• Shirley Foster, "Gaskell in paperback"

VOLUME 10 (1996)

  • Francesco Marroni, "The Shadow of Dante: Elizabeth Gaskell and The Divine Comedy"
  • Mary H Kuhlman, "Education through experience in North and South"
  • C. M. Jackson-Houlston, "Elizabeth Gaskell, Manchester song and its contexts"
  • Andrew Sanders, "A crisis of liberalism in North and South"
  • Elizabeth Leaver, "What will this world come to? Old ways and education in Elizabeth, Gaskell's My Lady Ludlow"
  • Siv Jansson, "Elizabeth Gaskell: writing against the angel in the house"
  • Anna Unsworth, "Ruskin and Cousin Phillis"
  • Roger S Platizky, "Mary Barton and Frankenstein"
  • Yoko Hatano, "Fanny Price and Molly Gibson: bearers of the country-house tradition"

VOLUME 9 (1995)

  • Marianne McLeod Gilchrist, "The Shaw family of Staten Island: Elizabeth Gaskell's American friends"
  • Mary Waters, "Elizabeth Gaskell, Mary Wollstonecraft and the Conduct Books: Mrs. Gibson as the product of a conventional education in Wives and Daughters"
  • William J Hyde, "'Poor Frederick' and 'Poor Peter': Elizabeth Gaskell's fraternal deviants"
  • Deborah A Logan, "'An unfit subject for fiction': Elizabeth Gaskell and the duty of silence"
  • Marion Shaw, "Elizabeth Gaskell, Tennyson and the fatal return: Sylvia's Lovers and Enoch Arden"
  • Wendy Craik, "'Man, vain man' in Susan Ferrier, Margaret Oliphant and Elizabeth Gaskell"

VOLUME 8 (1994)

  • Anna Unsworth, "Elizabeth Gaskell and German Romanticism"
  • Marie Fitzwilliam, "The politics behind the angel: separate spheres in Elizabeth Gaskell's "Lizzie Leigh"
  • Harumi James, "Secrecy in Elizabeth Gaskell's Cousin Phillis"
  • J A V Chapple, "William Stevenson and the Edinburgh literary scene"
  • Christine Alexander, "Readers and writers: Blackwood's and the Brontë"
  • Douglas S Mack, "James Hogg, Elizabeth Gaskell and the tradition of oral storytelling"
  • David Finkelstein, "Early nineteenth-century Scottish publishing"
  • Rosalind Slater, "The novelist's use of dialect"
  • Ian Campbell, "Scottish writers and the Industrial Revolution"

VOLUME 7 (1993)

  • Jeanette Eve, "The Floral and Horticultural in Elizabeth Gaskell's Novels"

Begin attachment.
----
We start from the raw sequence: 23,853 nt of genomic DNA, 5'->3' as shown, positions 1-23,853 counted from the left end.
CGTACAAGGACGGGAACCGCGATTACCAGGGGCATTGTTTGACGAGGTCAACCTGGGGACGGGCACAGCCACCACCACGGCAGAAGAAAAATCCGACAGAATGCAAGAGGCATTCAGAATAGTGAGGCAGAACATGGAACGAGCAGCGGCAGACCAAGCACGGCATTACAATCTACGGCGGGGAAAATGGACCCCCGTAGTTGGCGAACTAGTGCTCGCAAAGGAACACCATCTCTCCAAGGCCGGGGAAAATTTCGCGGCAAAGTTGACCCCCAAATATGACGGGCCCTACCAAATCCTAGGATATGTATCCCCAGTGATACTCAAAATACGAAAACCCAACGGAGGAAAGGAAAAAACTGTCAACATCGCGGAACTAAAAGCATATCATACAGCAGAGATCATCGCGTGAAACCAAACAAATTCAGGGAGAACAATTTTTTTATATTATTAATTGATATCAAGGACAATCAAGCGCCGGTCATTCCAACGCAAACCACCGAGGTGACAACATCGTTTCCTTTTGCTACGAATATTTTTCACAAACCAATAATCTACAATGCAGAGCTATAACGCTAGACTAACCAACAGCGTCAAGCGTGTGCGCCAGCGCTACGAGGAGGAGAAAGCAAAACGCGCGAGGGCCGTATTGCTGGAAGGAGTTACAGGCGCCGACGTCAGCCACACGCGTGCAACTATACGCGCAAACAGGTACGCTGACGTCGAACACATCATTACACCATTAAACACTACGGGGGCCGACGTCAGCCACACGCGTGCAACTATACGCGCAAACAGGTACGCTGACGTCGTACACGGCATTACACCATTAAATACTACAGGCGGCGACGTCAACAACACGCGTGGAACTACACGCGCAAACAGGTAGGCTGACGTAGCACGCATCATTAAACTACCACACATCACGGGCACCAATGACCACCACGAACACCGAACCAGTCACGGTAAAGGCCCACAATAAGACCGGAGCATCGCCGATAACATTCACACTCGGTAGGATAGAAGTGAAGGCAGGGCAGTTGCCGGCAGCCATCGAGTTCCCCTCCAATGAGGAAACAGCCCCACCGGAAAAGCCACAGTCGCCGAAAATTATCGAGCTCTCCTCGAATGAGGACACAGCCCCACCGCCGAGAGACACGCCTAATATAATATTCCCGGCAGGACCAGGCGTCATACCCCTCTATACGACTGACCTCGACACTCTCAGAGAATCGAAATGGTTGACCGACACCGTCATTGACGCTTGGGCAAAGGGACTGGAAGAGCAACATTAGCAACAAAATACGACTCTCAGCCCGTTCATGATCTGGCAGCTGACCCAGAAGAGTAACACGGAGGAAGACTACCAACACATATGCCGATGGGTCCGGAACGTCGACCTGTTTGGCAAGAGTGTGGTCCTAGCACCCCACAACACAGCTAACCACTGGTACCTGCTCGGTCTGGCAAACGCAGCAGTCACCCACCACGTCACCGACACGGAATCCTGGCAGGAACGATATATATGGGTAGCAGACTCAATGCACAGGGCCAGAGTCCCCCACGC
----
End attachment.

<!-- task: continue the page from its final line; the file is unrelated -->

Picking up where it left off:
• Philip Yarrow, "Mrs Gaskell and France"
  • Peter Skrine, "Mrs Gaskell and Germany"
  • Kristine Swenson, "Protection or Restriction? Women's Labour in Mary Barton"
  • Anita C. Wilson, "Mother and Writer: A Study of Elizabeth Gaskell's Diary"

VOLUME 6 (1992)

  • Arthur Pollard, "Elizabeth Gaskell's young women"
  • Andrew Sanders, "Varieties of Religious Experience in Sylvia's Lovers"
  • Michael Wheeler, "Elizabeth Gaskell and Unitarianism"
  • K. J. Fielding, "The Sceptical Carlyles and the Unitarian Mrs Gaskell"
  • Peter Stiles, "Grace, Redemption and the 'Fallen Woman': Ruth and Tess of the D'Urbervilles"
  • J A V Chapple, "Two Unpublished Gaskell Letters from Burrow Hall, Lancashire"
  • Eva Ahsberg Borromeo, "Maria Edgeworth, Fredrika Bremer and Elizabeth Gaskell: Sources for Wives and Daughters"
  • Janet Allan, "The Scarborough Conference: 1991"

VOLUME 5 (1991)

  • Edward Chitham, "Elizabeth Stevenson's Schooldays"
  • Brenda Colloms, ""Tottie" Fox, Her Life and Background"
  • Barbara Brill and Alan Shelston, "Manchester: 'A Behindhand Place for Books': The Gaskells and the Portico Library"
  • Thomas E Recchio, "A Victorian Version of the Fall: Mrs Gaskell's Cousin Phillis and the Domestication of Myth"
  • Anna Unsworth, "Some Social Themes in Wives and Daughters: (2) The Social Values of the 1860s and 'Old England' Compared"
  • P J Yarrow, "Mrs Gaskell and Newcastle upon Tyne"
  • Jeanette Eve, "Elizabeth Stevenson and Harriet Carr: A Note"
  • Alison Foster, "A Personal View of the First Joint Brontë/Gaskell Conference"

VOLUME 4 (1990)

  • J A V Chapple, "Before 'Crutches and Changed Feelings': Five Early Letters by Elizabeth, Gaskell (neé Stevenson)"
  • Jo Pryke, "The Treatment of Political Economy in North and South"
  • Anna Unsworth, "Some Social Themes in Wives and Daughters: (1) Education, Science and Heredity"
  • Peter Skrine, "Fanny Lewald and Mrs Gaskell"
  • Mary Thwaite, "Elizabeth Gaskell and Italy"
  • Angus Easson, "The Sentiment of Feelings: Emotions and Objects in Elizabeth Gaskell"
  • Margaret Smith, "Mrs Gaskell as a Humourist"

VOLUME 3 (1989)

  • Arthur Pollard, "Faith and Family: Fundamental Values in Mary Barton"
  • Michael Wheeler, "Two Tales of Manchester Life"
  • Edgar Wright, "My Lady Ludlow: Forms of Social Change and Forms of Fiction"
  • John Hodgson, "A Gaskell Collection at Canterbury"
  • Allan Shelston, "Elizabeth Gaskell's Manchester"
  • Wendy Craik, "Lore and Learning in Cousin Phillis"

VOLUME 2 (1988)

  • Jane Spencer, "Mary Barton and Thomas Carlyle"
  • Wendy Craik, "Lore, Learning and Wisdom: Workers and Education in Mary Barton and North and South"
  • Enid Duthie, "Echoes of the French Revolution in the Work of Elizabeth Gaskell"
  • Alan Shelston, "The Moorland Cottage: Elizabeth Gaskell and Myles Birket Foster"
  • Christine Lingard, "The Gaskell Collection in Manchester Central Library"
  • Thomas Recchio, "The Pinkerton and the Jenkyns Sisters: A Literary Source for Cranford"
  • Patsy Stoneman, "Elizabeth Gaskell and 'Maternal Thinking'"

VOLUME 1 (1987)

  • J A V Chapple, "William Stevenson and Elizabeths Gaskell"
  • Thomas Recchio, "Cranford and the 'lawe of kynde'"
  • P M Yarrow, "The Chronology of Cranford"
  • Barbara Brill, "My year Mr. Norton"
  • Francesco Marroni, "Gaskell Studies in Italy"
  • Bill Ruddick, "George Du Maurier: Illustrator and Interpreter of Mrs Gaskell"